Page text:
Escape was radio's leading anthology series of high-adventure radio dramas, airing on CBS from July 7, 1947 to September 25, 1954. Since the program did not have a regular sponsor like Suspense, it was subjected to frequent schedule shifts and lower production budgets, although Richfield Oil signed on as a sponsor for five months in 1950.
Despite these problems, Escape enthralled many listeners during its seven-year run. The series' well-remembered opening combined Mussorgsky's Night on Bald Mountain with this introduction, as intoned by Paul Frees and William Conrad:
"Tired of the everyday grind? Ever dream of a life of romantic adventure? Want to get away from it all? We offer you... Escape!
Following the opening theme, a second announcer (usually Roy Rowan) would add:
! Designed to free you from the four walls of today for a half-hour of high adventure!"
Of the more than 230 Escape episodes, most have survived in good condition. Many story premises, both originals and adaptations, involved a protagonist in dire life-or-death straits, and the series featured more science fiction and supernatural tales than Suspense. Some of the memorable adaptations include Daphne du Maurier's "The Birds", Carl Stephenson's "Leiningen Versus the Ants", Algernon Blackwood's "Confession", Ray Bradbury's oft-reprinted "Mars Is Heaven", George R. Stewart's Earth Abides (the program's only two-parter), Richard Connell's "The Most Dangerous Game" and F. Scott Fitzgerald's "The Diamond as Big as the Ritz".
John Collier's "Evening Primrose", about people who live inside a department store, was later adapted to TV as a Stephen Sondheim musical starring Anthony Perkins. Vincent Price, Harry Bartell and Jeff Corey were heard in the chilling "Three Skeleton Key" (broadcast on 17 March 1950), the tale of three men trapped in an isolated lighthouse by thousands of rats; the half-hour was adapted from an Esquire short story by the French writer George Toudouze and later remade for the August 9, 1953 broadcast starring William Conrad, Ben Wright and Jay Novello.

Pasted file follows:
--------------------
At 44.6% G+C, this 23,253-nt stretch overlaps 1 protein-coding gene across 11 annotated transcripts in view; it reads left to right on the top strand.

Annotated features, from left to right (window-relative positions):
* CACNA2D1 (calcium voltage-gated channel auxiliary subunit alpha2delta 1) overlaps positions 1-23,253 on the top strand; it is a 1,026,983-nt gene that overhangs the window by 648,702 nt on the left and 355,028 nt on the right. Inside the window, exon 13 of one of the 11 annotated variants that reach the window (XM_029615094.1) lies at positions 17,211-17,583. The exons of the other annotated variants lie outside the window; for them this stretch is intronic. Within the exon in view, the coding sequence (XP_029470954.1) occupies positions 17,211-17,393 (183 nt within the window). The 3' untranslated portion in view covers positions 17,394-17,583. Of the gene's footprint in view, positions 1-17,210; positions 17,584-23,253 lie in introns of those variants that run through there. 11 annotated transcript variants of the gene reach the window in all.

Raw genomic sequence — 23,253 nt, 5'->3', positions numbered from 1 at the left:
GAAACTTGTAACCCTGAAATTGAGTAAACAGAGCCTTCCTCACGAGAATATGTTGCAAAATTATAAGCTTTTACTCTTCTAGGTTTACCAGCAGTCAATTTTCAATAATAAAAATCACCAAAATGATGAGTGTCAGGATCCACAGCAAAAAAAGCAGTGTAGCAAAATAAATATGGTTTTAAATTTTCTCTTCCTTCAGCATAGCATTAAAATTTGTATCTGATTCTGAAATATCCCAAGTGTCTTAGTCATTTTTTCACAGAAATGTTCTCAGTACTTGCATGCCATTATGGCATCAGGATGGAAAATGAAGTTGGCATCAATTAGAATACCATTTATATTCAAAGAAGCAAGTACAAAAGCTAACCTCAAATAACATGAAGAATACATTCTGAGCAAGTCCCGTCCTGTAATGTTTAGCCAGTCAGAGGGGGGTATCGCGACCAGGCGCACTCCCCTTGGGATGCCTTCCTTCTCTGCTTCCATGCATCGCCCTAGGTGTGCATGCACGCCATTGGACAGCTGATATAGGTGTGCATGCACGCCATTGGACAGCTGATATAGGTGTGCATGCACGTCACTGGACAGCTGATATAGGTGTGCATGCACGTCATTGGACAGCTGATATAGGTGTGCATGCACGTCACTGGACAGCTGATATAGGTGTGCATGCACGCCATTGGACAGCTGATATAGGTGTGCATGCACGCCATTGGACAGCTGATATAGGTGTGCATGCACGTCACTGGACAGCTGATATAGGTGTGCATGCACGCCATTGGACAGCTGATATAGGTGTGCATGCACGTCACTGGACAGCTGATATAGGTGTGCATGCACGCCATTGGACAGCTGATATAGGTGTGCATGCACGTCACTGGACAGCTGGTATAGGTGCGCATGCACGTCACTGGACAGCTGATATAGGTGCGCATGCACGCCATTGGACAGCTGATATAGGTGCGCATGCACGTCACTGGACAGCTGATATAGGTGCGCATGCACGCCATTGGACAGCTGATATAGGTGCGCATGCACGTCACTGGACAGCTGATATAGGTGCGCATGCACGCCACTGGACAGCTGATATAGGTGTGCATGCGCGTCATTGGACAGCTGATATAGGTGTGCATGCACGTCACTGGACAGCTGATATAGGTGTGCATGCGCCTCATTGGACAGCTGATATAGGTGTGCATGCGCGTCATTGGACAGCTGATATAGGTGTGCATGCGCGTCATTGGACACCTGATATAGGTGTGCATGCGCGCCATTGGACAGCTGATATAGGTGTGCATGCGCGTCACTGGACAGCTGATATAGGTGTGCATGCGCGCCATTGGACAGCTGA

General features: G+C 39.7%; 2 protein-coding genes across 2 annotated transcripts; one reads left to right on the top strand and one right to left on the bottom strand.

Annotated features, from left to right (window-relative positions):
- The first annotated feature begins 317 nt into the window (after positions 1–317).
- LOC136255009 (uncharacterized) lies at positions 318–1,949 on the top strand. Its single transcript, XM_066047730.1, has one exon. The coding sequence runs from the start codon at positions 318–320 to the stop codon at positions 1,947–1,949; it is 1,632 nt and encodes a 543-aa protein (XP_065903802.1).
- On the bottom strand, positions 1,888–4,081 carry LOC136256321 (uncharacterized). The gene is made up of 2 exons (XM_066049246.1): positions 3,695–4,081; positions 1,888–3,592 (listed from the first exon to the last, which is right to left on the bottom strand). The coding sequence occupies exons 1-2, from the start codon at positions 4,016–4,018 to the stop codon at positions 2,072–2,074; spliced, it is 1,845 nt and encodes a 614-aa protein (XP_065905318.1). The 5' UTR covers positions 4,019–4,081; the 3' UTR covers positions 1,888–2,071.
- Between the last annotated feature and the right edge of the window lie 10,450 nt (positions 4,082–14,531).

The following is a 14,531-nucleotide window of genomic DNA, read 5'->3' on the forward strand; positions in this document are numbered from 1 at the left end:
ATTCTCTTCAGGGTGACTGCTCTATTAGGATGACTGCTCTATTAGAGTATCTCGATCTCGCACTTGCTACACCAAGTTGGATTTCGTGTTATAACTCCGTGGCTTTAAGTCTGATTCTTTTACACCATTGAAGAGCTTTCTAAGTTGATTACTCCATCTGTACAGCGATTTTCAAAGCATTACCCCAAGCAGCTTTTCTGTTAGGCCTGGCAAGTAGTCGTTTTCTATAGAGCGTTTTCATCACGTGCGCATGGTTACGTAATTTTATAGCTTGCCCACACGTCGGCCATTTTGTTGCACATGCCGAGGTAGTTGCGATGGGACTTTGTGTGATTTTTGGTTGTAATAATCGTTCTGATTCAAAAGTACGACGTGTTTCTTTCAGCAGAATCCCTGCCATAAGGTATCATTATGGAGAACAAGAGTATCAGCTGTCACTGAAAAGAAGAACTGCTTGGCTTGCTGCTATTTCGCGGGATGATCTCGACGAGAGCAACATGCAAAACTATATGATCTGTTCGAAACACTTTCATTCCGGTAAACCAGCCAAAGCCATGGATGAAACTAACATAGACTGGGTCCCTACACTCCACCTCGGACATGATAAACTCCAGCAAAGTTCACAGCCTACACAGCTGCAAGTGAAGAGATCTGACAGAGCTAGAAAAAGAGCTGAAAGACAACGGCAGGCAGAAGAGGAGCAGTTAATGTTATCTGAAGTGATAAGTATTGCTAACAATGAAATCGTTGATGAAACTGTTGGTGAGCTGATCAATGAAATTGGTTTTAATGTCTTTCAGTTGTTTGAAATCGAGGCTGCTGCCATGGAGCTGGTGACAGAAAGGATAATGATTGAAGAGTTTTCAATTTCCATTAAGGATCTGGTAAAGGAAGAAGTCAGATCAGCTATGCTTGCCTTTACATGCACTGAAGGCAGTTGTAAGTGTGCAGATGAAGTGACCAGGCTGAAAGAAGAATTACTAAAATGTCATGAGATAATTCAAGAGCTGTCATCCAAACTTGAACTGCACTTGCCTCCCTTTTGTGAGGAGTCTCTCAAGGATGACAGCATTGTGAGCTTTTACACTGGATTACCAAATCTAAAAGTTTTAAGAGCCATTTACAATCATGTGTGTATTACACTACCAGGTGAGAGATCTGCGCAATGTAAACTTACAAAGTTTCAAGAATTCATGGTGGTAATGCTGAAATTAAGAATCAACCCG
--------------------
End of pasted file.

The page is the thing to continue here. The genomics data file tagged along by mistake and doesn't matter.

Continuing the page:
Actors on the series included Elvia Allman, Eleanor Audley, Parley Baer, Michael Ann Barrett, Tony Barrett, Harry Bartell, Ted Bliss, Lillian Buyeff, Ken Christy, William Conrad, Ted deCorsia, John Dehner, Don Diamond, Paul Dubov, Sam Edwards, Virginia Gregg, Lou Merrill, Howard McNear, Jess Kirkpatrick, B.J. Thompson, Shep Menken, Frank Gerstle, George Neece, Jeanette Nolan, Dan O'Herlihy, Barney Phillips, Forrest Lewis, Robert Griffin, Alan Reed, Bill Johnstone, Sandra Gould, Junius Matthews, Carleton G. Young, Frank Gerstle, Marvin Miller, Frank Lovejoy, Berry Kroeger, Vic Perrin, Elliott Lewis, Eleanore Tanin, Herb Vigran, Jack Webb, Peggy Webber and Will Wright.
Music was supplied by Del Castillo, organist Ivan Ditmars, Cy Feuer, Wilbur Hatch and Leith Stevens. The announcers were Paul Frees and Roy Rowan.
A television counterpart (Escape (CBS TV series)) aired on CBS TV for a few months during 1950.
The program's opening announcement—"Tired of the everyday grind?"—was employed as a slogan for the counterculture magazine, New Escapologist.Escape and Suspense
OTR Network Library: Escape (203 episodes)
Theater of the Ears: Escape
Jezner.com - Old Time Radio: Escape (126 episodes, mp3 format)
Internet Archive: Escape
Outlaws Old Time Radio Corner presents: Escape